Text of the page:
Those who choose proton therapy are also proven to experience fewer complications than those who choose other types of treatment such as, surgery or conventional radiation. For instance, studies on prostate cancer report that 28.6% of those who received a prostatectomy (a surgical procedure removing the part of or the whole of the prostate gland) experienced major complications in comparison to the 1% of those who received proton therapy.

But what makes proton therapy so much more successful than other prostate cancer treatments? The answer lies in the protons themselves.

Proton Therapy vs. Conventional Radiation Therapy

Unlike proton therapy, conventional radiation treatments utilize photons to deliver low levels of radiation to the cancer tissues. The lower levels of radiation in addition to the lower mass of the beam in comparison to a proton treatment enable the radiation to cause damage to not only the cancerous tissue, but also the surrounding healthy tissue.

Proton therapy uses positively charged subatomic particles called protons, which are located in the nucleus of an atom. Because the charge of the proton beam is higher than the photon beam, a clinician can control the proton radiation in the patient’s body. The electrons in the patient’s body slow down the protons delivered from the beam. This results in an energy release that can destroy cancerous tissue. Unlike conventional radiation therapy, the clinician can use the proton beam to target the cancer cells in the body specifically, allowing for a more successful and far less damaging procedure.

Proton Therapy Is Proven to Enhance Quality of Life

According to a national survey, those who received proton therapy to treat their prostate cancer reported experiencing a better quality of life involving urinary and bowel function during and after their proton therapy treatments in comparison to those who received conventional radiation treatments. More than 70% of prostate cancer patients who received proton therapy additionally noted that the treatment had no impact on their quality of life overall compared to conventional radiation.

Two studies conducted by the University of Texas confirm that those who receive proton therapy treatments for prostate cancer show an improved quality of life in comparison to those who receive other treatment options.

“In general … patients are interested in learning how they will do compared to those treated with other modalities, but, more importantly, they want to know how they are going to do, relative to their own normal state of health,” said Andrew K. Lee, M.D., who led both studies. “With such a large data set, this study offers us a guide to have that discussion with patients considering proton therapy.”

Up to 97% of those who receive proton therapy treatment for their prostate cancer said they would recommend other patients to receive proton therapy as well.

Proton Therapy Success Stories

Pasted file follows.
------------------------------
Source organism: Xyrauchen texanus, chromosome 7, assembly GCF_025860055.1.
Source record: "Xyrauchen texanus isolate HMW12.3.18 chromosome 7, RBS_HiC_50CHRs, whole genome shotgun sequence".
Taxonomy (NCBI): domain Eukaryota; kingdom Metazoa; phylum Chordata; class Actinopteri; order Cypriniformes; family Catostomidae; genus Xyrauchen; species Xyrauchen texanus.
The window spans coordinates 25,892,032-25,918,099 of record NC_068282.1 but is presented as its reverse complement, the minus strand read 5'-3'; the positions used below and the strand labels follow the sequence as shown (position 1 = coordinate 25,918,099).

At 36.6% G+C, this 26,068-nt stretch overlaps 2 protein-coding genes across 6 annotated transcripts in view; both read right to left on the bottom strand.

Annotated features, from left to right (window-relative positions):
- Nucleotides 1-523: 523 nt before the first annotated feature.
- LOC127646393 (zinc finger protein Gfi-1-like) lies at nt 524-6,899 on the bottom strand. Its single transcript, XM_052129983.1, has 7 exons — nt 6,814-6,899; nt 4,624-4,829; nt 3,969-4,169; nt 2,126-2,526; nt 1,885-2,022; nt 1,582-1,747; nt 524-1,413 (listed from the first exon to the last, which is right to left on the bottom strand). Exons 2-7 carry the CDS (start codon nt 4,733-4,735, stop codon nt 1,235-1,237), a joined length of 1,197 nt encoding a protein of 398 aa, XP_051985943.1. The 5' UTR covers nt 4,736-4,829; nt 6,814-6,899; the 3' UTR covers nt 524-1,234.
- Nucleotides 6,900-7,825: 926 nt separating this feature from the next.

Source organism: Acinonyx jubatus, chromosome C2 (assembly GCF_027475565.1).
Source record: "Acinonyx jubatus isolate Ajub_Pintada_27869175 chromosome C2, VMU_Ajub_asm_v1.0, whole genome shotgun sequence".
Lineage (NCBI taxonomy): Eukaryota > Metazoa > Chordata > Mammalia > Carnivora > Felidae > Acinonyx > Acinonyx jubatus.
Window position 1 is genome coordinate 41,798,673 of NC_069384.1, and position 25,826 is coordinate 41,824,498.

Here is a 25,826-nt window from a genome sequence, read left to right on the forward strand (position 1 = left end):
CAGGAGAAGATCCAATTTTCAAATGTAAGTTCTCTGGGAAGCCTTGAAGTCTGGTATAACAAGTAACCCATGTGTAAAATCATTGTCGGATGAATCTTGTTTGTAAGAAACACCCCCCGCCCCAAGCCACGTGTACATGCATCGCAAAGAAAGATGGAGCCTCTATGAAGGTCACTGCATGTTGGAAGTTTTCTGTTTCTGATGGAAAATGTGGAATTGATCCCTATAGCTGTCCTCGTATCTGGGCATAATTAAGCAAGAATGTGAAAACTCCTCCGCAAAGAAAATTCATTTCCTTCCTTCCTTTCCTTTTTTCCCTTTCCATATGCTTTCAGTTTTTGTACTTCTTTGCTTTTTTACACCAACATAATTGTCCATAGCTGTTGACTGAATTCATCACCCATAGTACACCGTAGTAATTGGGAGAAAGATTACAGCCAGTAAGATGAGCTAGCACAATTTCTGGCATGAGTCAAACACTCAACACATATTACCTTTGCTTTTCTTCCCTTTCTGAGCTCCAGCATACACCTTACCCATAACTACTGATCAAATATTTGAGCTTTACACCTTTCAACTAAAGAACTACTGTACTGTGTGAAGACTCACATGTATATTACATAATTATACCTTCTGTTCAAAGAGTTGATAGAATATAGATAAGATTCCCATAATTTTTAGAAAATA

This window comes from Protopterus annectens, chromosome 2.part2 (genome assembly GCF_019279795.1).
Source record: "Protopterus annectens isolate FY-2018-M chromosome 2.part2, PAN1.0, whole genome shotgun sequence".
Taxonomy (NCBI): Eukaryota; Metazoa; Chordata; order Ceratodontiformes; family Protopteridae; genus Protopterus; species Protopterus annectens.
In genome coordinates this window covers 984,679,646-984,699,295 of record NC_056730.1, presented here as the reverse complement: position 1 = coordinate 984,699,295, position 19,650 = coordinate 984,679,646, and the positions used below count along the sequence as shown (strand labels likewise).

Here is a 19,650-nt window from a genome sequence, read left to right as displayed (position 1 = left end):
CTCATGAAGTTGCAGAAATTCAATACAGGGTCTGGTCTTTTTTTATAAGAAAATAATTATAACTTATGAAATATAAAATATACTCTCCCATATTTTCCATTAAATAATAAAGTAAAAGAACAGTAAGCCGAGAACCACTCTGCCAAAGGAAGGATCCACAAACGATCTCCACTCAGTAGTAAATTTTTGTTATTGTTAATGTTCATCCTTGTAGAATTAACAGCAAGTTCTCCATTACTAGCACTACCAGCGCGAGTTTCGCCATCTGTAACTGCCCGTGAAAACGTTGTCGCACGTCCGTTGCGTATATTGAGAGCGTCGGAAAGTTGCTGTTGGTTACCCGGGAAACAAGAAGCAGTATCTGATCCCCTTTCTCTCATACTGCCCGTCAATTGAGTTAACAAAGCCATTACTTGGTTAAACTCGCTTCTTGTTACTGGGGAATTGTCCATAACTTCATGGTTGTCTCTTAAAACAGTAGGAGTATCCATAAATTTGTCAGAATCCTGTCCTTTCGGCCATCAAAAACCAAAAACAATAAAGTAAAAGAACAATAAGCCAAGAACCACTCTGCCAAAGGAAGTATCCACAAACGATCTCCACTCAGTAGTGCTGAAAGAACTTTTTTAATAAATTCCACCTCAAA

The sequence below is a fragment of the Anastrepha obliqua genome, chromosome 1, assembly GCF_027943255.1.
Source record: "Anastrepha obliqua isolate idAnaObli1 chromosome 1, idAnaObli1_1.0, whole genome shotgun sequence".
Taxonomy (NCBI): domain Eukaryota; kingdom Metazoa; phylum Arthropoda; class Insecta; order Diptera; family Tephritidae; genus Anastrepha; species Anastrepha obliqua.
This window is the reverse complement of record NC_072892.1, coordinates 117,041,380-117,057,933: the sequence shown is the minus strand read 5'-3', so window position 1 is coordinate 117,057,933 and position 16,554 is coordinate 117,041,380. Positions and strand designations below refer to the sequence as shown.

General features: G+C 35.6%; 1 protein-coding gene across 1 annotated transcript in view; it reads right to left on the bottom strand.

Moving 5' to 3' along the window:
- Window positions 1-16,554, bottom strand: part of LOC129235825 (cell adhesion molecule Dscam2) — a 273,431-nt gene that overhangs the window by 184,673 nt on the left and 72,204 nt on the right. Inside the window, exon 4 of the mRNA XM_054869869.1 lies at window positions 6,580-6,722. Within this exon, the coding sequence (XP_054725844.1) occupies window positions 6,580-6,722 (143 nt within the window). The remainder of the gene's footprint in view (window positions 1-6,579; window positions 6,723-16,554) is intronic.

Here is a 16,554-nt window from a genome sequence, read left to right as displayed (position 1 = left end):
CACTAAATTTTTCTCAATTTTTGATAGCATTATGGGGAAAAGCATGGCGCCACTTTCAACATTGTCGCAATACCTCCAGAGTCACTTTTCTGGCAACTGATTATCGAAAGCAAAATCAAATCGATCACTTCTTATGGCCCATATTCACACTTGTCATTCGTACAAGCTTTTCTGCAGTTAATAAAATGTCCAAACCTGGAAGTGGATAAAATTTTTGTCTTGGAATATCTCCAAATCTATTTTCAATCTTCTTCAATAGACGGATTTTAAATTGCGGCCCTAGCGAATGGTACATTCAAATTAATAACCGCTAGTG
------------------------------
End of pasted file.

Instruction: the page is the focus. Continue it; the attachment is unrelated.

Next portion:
It’s one thing to hear about the success rate of proton therapy treatment for those with prostate cancer in comparison to conventional radiation therapies. It’s another thing to hear the success stories straight from the mouths of those who have survived and keep surviving.

Walter Knight, an Army pilot, biker, and all around adventurer, was diagnosed with prostate cancer only six weeks after being prescribed testosterone for his anemia.

“There are unending volumes in thousands of books that attempt to describe the kaleidoscope of feelings and emotions that follow a diagnosis of metastatic cancer,” said Knight in his journal entitled the Proton Chronicles. “I’m sure that like many, I attempted to rationalize or even justify the situation, but when faced with real mortality, … your life and that of your family is forever altered.”

After considering surgery and consulting multiple online forums, Knight finally decided on proton therapy to treat his cancer. Over the course of 20 hypofractionated treatments, Knight continued to bike on his favorite trails and play hockey in the local ice rink.

“It’s really kind of difficult to get your head around the whole situation,” said Knight about his proton treatment. “This is happening at the cellular level and it’s absolutely painless.”

Earl Malpass, a mission pilot and pastor, also received proton therapy after being diagnosed with prostate cancer. Malpass, who’s lived in Alaska for over 15 years with his wife, Lynn, chose to seek medical care in other states after receiving his diagnosis.

After consulting multiple cancer centers and discussing his options with a doctor who incorrectly referred to proton therapy as experimental, Malpass chose to receive treatment from Provision CARES Proton Therapy.

“It’s been first-class,” said Malpass. “They’re helping me. They’re also having an impact on my wife and son, and the families there in Manley Hot Springs. They’re having an impact far greater than you can imagine.”